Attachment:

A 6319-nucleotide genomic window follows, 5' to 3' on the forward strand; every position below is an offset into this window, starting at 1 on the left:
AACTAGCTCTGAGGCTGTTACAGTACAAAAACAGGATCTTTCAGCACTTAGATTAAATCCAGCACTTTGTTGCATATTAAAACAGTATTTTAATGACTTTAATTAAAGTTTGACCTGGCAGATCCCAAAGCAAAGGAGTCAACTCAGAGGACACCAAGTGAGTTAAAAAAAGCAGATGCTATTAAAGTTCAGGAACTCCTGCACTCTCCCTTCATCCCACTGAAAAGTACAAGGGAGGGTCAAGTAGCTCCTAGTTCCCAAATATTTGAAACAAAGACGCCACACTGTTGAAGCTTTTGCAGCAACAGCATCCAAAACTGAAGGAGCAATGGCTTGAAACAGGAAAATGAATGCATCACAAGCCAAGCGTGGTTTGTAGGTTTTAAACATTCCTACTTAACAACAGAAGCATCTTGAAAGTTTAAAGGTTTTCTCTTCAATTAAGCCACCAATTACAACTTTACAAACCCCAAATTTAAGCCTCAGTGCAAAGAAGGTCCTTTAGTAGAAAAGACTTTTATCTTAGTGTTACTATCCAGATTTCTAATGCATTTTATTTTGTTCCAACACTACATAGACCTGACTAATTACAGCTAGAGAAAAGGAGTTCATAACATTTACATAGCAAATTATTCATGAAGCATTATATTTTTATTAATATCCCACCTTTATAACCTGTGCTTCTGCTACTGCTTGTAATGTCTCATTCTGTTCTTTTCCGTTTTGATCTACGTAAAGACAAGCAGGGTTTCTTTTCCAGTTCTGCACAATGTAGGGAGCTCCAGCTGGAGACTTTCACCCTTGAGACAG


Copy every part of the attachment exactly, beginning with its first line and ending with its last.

A 6319-nucleotide genomic window follows, 5' to 3' on the forward strand; every position below is an offset into this window, starting at 1 on the left:
AACTAGCTCTGAGGCTGTTACAGTACAAAAACAGGATCTTTCAGCACTTAGATTAAATCCAGCACTTTGTTGCATATTAAAACAGTATTTTAATGACTTTAATTAAAGTTTGACCTGGCAGATCCCAAAGCAAAGGAGTCAACTCAGAGGACACCAAGTGAGTTAAAAAAAGCAGATGCTATTAAAGTTCAGGAACTCCTGCACTCTCCCTTCATCCCACTGAAAAGTACAAGGGAGGGTCAAGTAGCTCCTAGTTCCCAAATATTTGAAACAAAGACGCCACACTGTTGAAGCTTTTGCAGCAACAGCATCCAAAACTGAAGGAGCAATGGCTTGAAACAGGAAAATGAATGCATCACAAGCCAAGCGTGGTTTGTAGGTTTTAAACATTCCTACTTAACAACAGAAGCATCTTGAAAGTTTAAAGGTTTTCTCTTCAATTAAGCCACCAATTACAACTTTACAAACCCCAAATTTAAGCCTCAGTGCAAAGAAGGTCCTTTAGTAGAAAAGACTTTTATCTTAGTGTTACTATCCAGATTTCTAATGCATTTTATTTTGTTCCAACACTACATAGACCTGACTAATTACAGCTAGAGAAAAGGAGTTCATAACATTTACATAGCAAATTATTCATGAAGCATTATATTTTTATTAATATCCCACCTTTATAACCTGTGCTTCTGCTACTGCTTGTAATGTCTCATTCTGTTCTTTTCCGTTTTGATCTACGTAAAGACAAGCAGGGTTTCTTTTCCAGTTCTGCACAATGTAGGGAGCTCCAGCTGGAGACTTTCACCCTTGAGACAG